Recently I was house-sitting in Hawaii when a tsunami warning occurred. Three couples that I knew from California were spending the week on the beach in a duplex. They were literally 20 feet from the water. When the sirens began to sound, we were in the middle of dinner. There was no immediate panic on their part but they asked me what we should do. I suggested that we leave!

Quickly we packed up all of the clothing, and food, and within 8 minutes we were on the road and headed for higher ground to my home. After three hours, the sirens stopped and the tsunami warning was downgraded to a tsunami watch, and nothing really happened. I was able to find places for everyone to sleep, and the next morning we woke up and talked about the steps we took to be safe. Each of us felt some form of fear, but it was short lived because we were together and we were ready to solve any problem as a team.

If you have followed any of the former disasters in our country there is a theme that comes out of each one. The theme of community. People reach out and help their neighbors. They find ways to cook food from their refrigerators and freezers, offer shelter, rebuild, and restore hope.

It would be great if during a disaster we were each given a pair of ruby slippers.

We could click our heels and say those magic words…”There’s no place like home

and go home, just the way it was before the disaster. Since the ruby slippers don’t exist, then it is valuable to understand what proactive things you need to accomplish and have your emergency tool box ready.

If we take time and face the potential disaster before it happens, create a plan for survival, and then build an emergency tool box, we will be ahead of the disaster and face it head on, knowing that we have prepared.

By the way, In my own life, I know what it takes for my own personal survival. My “Get Away” survival bag, clothes, tennis shoes, my grandfather’s pocket knife, duct tape, water bottle and chocolate.

Preparing for disasters, whether they are natural or man-made is not something that any of us really want to do. Many of us are specialists in procrastination. In fact procrastination is such a part of our culture, that the second week of March is National Procrastination Week. Now is the time to stop procrastinating and begin to build your emergency tool box so that you will disaster-proof your life.

Some of My Quick Survival Tips:

  • If you have a young child or grandchild, make sure that their name and a parents phone number is marked on the back of the stroller and car seat.  That way if there is an accident or the person pushing the stroller is injured, the identity of your child is known and you may be contacted.
  • If you go walking or jogging, make sure to take a cell phone and/or an identification card just in case you have an accident.  If you are alert, you can call for help.  If you are injured, someone will be able to identify you.
  • If you are on vacation, pick up the hotel business card upon registering.  Copy the hotel information and put one copy in your wallet, and one in the pocket of each child who may wander away from the hotel or go out with friends and not remember the name of the hotel.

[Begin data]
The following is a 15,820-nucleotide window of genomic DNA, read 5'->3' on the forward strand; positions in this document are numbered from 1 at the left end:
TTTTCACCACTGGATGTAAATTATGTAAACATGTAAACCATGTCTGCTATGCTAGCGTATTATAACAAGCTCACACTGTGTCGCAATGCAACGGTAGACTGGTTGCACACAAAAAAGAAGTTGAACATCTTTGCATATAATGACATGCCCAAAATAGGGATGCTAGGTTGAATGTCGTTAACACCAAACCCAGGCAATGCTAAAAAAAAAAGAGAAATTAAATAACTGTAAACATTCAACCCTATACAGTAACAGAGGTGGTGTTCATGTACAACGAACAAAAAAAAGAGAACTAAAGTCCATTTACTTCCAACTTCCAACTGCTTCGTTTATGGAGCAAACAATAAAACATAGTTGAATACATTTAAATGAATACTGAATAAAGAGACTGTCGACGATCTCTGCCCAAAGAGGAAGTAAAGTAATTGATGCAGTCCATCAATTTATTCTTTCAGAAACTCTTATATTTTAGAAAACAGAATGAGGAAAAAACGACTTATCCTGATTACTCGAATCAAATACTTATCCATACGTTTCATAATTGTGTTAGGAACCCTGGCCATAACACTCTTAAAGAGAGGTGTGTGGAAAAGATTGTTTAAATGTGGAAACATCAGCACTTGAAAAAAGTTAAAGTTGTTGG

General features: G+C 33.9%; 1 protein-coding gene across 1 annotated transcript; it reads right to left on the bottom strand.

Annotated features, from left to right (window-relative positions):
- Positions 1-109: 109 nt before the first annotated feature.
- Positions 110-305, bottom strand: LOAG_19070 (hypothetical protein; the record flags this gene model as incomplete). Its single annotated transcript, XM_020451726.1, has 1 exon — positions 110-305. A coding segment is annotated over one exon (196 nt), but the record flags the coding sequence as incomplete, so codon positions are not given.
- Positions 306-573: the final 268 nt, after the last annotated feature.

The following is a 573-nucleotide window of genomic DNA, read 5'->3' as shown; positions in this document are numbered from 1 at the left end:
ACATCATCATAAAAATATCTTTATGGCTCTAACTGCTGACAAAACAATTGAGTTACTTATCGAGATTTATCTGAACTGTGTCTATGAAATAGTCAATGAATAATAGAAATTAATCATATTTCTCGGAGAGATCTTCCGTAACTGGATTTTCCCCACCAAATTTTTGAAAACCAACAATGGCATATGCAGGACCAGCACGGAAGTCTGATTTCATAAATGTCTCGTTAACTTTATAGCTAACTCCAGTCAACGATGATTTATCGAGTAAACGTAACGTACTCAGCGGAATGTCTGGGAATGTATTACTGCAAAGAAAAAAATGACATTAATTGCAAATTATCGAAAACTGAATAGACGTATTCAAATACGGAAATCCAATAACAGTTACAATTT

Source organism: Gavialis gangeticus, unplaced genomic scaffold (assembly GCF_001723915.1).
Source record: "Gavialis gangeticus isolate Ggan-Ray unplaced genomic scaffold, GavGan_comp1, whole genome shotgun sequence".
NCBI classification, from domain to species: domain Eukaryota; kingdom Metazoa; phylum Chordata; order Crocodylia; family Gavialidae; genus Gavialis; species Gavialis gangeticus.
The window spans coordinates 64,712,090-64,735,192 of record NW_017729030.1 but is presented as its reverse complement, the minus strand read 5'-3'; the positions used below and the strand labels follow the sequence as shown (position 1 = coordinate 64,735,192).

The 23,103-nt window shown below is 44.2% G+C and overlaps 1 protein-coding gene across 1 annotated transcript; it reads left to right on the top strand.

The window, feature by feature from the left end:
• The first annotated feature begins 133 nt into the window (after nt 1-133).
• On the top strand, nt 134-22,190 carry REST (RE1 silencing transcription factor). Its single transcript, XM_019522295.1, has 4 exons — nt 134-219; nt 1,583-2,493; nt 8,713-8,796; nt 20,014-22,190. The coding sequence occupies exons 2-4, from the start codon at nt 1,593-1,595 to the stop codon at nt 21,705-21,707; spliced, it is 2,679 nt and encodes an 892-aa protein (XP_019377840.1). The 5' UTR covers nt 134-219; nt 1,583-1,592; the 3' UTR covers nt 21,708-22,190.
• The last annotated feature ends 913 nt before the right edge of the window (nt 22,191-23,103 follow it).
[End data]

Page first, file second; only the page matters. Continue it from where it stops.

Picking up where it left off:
• Sit down as a family and talk about where you will meet in case you are at work and your children are at school. Also, find out if your children’s school has an emergency plan.
  • Put an emergency contact in the glove compartment of your car with your car registration.  Include phone numbers of family and friends that should be contacted. Include phone numbers of doctors, and any vital medical information such as allergies to medications and health issues.
  • Create an emergency bag or backpack each family member and make sure that it is updated each season.  Keep one in your car so that you have toiletries, clothing, shoes, and snacks in case you can’t get home quickly.

Disasters happen.  While you can’t prevent them, what you can do is prepare for them and improve your ability to respond and recover.


Laurie Ecklund Long is CEO of AGL Publishing, Inc. in Fresno, California.  She helps individuals and businesses survive natural disasters and family emergencies through her personal emergency preparedness program, My Life in a Box…A Life Organizer.   Laurie’s book, My Life in a Box … A Life Organizer, is available on Amazon.

Posted in: Guest Posts, Life, Life Hacks

2 Comments on "Disaster Proof Your Life: How To Be Ready for Any Emergency"

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  1. Galen Pearl says:

    When I lived overseas in an unsettled area, I was like this. I was ready at a moment’s notice to grab the important things and head to the airport. I’ve gotten sloppy in recent years, but your post has snapped me to attention. I’m printing this out and taking it to heart. Thank you!

  2. Carmelo says:

    Great advice. It also has the added advantage of helping us to focus on what’s important to us at any given time. Sometimes we get caught up in the day to day and the “normal” and forget what we really value. That said, it certainly is a “lifesaver” to have the preparedness you’re outlining … thanks!